Jesus kept the Father’s word. He did the things that were pleasing to him.  At the end of our text the Jews take up stones in order throw them at Jesus.  They want to kill him.  But Jesus hides himself and goes out of the temple.  He does this because he is keeping the Father’s word.  His hour has not come. There is only one way in which he can die in order to fulfill the Father’s will.  It is only at his last Passover that Jesus will say, “Now is my soul troubled. And what shall I say? ‘Father, save me from this hour’? But for this purpose I have come to this hour."
            During Holy Week Jesus said, “Now is the judgment of this world; now will the ruler of this world be cast out. And I, when I am lifted up from the earth, will draw all people to myself.” And then John tells us, “He said this to show by what kind of death he was going to die.”  Jesus kept the Father’s words by going to the cross to die as the Lamb of God who takes away the sin of the world – as the Lamb of God who has taken away your sin.
            Our Lord promises in our text, “Truly, truly, I say to you, if anyone keeps my word, he will never see death.”  Because of his death and resurrection, Jesus promises a life that knows no death.  Last week we heard that Jesus says in chapter six, “Whoever eats my flesh and drinks my blood has eternal life, and I will raise him up on the last day.”  Our Lord declares that because of him, you already have eternal life.  You are forgiven in Christ and so there is no sin that can separate you from God.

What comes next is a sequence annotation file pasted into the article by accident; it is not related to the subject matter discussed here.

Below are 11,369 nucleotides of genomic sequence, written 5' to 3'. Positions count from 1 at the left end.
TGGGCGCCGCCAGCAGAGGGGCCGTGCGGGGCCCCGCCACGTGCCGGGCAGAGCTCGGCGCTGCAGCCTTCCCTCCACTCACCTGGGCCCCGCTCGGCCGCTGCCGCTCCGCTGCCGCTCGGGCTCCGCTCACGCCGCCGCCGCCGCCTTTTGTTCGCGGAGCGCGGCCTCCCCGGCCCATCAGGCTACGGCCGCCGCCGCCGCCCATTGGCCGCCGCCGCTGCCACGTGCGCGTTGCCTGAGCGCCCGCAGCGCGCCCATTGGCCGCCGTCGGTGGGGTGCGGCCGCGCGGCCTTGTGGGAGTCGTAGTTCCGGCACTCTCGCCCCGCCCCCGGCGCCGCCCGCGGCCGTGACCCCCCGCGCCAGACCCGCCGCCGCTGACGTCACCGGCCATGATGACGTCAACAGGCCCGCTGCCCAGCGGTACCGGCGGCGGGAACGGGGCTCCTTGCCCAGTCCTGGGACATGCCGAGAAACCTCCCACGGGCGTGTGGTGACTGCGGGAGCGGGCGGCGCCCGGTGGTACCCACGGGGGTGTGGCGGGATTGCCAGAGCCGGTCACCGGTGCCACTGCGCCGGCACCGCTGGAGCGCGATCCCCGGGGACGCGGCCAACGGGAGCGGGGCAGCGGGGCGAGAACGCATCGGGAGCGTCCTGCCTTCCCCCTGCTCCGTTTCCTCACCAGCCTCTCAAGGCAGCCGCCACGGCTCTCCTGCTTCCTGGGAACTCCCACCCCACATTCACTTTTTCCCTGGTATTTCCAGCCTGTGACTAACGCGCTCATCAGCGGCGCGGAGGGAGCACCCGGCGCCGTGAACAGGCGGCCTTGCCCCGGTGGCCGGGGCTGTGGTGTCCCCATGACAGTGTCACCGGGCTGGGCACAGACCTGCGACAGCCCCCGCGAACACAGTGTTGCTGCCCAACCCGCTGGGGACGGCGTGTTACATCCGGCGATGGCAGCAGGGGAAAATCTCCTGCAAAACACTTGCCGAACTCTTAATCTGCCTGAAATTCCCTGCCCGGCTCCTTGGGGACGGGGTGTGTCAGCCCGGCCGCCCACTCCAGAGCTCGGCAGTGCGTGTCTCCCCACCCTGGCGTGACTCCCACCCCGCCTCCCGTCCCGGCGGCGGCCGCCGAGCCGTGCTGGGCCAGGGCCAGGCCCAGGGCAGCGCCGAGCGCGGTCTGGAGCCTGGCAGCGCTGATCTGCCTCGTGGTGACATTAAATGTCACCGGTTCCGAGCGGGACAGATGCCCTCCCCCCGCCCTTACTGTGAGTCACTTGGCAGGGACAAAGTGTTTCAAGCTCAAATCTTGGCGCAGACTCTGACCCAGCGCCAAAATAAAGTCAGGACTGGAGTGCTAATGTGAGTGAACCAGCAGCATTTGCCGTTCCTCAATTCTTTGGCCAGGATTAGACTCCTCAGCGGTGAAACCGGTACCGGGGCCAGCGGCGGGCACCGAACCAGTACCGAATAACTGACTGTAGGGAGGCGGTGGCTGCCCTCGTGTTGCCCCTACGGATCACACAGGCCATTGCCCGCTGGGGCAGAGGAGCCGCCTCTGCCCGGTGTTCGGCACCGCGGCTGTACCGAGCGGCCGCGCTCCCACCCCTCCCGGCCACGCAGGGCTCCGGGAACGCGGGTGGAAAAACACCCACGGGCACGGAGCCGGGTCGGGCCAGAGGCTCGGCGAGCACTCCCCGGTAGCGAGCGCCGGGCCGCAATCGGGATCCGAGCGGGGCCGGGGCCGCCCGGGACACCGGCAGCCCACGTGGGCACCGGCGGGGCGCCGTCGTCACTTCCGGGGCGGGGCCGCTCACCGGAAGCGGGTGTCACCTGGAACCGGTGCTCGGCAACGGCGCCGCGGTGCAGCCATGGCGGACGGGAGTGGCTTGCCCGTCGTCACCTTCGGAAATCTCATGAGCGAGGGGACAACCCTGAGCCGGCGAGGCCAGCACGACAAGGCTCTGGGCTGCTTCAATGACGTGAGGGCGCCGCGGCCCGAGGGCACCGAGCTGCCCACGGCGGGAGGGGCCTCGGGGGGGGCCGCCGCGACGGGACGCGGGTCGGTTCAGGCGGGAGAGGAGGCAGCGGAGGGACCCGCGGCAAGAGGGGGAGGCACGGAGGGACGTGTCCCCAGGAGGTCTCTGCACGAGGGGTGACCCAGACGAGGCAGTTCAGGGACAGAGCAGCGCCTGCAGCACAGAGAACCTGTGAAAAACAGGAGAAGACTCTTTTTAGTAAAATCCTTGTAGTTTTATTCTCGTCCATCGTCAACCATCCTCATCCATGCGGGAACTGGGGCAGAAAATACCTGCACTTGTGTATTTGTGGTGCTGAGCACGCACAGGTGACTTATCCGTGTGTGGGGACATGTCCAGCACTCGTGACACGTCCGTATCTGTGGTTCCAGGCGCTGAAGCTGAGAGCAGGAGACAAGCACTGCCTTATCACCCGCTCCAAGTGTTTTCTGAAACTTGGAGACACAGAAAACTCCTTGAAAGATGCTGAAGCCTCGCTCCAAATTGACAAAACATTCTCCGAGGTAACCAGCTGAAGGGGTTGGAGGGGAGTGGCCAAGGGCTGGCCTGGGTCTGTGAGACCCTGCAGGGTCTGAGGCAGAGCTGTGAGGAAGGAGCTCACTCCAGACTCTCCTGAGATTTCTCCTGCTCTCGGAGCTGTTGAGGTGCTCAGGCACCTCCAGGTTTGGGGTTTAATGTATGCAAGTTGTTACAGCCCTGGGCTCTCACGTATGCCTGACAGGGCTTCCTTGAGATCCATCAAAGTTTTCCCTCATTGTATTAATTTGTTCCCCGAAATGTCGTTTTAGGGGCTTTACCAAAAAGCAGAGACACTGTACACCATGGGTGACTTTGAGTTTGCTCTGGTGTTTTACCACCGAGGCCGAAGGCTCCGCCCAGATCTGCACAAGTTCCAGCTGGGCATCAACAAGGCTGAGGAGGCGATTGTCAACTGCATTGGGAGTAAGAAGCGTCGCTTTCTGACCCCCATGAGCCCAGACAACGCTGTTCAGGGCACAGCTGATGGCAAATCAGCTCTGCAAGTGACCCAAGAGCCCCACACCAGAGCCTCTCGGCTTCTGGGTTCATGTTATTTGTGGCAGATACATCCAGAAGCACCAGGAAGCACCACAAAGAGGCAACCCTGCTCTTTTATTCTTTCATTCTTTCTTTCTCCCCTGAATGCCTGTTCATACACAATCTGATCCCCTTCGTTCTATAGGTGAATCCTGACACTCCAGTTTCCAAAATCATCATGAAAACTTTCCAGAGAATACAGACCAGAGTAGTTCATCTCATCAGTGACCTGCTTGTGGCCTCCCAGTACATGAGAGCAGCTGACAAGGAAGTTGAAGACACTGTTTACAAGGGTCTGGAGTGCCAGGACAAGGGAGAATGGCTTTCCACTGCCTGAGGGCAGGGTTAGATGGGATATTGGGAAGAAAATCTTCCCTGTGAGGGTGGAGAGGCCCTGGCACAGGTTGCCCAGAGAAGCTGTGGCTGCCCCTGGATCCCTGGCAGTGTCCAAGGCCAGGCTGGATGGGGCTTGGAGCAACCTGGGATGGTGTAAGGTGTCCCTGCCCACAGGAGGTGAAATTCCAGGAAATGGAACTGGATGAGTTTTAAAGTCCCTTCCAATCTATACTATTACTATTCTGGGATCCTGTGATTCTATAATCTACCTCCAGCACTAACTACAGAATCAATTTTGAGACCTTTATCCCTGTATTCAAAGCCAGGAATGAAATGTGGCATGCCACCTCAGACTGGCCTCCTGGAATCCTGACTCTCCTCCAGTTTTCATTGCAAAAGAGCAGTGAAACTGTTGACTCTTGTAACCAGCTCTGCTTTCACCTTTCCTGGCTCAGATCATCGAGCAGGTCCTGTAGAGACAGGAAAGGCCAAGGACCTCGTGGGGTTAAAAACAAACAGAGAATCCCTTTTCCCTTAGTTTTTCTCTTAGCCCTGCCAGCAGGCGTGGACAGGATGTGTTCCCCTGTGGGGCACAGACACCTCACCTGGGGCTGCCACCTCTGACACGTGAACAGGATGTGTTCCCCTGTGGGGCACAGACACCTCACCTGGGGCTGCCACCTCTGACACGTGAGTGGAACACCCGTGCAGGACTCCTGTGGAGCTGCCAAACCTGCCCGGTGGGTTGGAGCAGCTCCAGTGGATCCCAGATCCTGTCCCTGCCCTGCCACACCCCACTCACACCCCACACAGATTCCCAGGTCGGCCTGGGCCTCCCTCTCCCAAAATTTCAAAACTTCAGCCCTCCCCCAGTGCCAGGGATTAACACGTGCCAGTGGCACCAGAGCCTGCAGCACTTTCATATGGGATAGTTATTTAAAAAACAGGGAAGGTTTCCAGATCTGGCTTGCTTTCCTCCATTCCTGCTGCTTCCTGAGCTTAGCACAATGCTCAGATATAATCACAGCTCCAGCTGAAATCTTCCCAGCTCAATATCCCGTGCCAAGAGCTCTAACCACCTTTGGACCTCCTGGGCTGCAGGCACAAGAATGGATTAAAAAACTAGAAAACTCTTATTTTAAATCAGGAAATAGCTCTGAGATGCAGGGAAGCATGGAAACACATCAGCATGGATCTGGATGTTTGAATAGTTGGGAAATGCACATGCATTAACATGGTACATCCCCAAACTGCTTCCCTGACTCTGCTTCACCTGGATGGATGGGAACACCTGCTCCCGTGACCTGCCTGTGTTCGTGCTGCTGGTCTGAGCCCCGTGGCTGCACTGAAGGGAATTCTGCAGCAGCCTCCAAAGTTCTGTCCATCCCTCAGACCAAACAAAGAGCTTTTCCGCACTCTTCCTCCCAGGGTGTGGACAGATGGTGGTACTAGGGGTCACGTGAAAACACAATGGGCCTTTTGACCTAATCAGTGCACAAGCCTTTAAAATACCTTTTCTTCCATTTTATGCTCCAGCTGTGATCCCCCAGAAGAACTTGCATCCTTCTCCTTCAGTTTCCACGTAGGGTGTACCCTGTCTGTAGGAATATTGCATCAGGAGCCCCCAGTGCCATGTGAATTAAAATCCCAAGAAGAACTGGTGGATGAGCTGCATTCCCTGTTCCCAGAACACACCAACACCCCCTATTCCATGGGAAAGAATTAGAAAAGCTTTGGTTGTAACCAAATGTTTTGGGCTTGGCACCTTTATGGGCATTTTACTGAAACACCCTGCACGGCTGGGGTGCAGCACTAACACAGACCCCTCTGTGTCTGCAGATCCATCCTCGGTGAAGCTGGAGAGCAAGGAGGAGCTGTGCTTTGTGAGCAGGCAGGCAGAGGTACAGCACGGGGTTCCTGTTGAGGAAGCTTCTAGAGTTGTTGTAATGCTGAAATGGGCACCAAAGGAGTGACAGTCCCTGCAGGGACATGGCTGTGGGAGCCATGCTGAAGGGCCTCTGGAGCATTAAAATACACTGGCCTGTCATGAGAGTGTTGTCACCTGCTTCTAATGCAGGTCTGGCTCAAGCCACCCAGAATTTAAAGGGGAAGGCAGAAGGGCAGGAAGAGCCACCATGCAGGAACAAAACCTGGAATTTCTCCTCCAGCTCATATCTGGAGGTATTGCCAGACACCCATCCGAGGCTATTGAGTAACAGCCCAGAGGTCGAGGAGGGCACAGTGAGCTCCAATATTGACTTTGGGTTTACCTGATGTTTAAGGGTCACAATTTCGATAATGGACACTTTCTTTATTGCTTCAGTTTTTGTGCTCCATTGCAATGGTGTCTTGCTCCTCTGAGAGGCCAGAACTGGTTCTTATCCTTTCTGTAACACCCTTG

What is more you already have eternal life because God has given you new life through water and the Spirit.  You have been born again. You have been born from above.  In our text Jesus says to the Jews, “If I tell the truth, why do you not believe me? Whoever is of God hears the words of God. The reason why you do not hear them is that you are not of God.”  The reason that you hear the words of God in faith; the reason you already have eternal life is because you were born of God through his Spirit in Holy Baptism.
            You have this life now – a spiritual life with God - that not even death can stop.  And because of Jesus’ resurrection your future is not limited to this.  Instead Jesus who is the resurrection and the life will raise you up on the Last Day.  In his resurrection he has begun what you will be.  He will restore you to a bodily life as God intended – one in which death will never be a threat again.
            This morning Jesus says, “Truly, truly, I say to you, if anyone keeps my word, he will never see death.”  Keeping Jesus’ word means confessing what he says about us – that we are sinners who cannot help ourselves.  It means believing what Jesus says about himself – that he is God in the flesh, the incarnate Son of God.  And it means believing in our Lord’s death and resurrection for us.  Jesus Christ kept the Father’s word and because he has done this we have eternal life with God now, and when Jesus returns we will know life in a body that can never die again.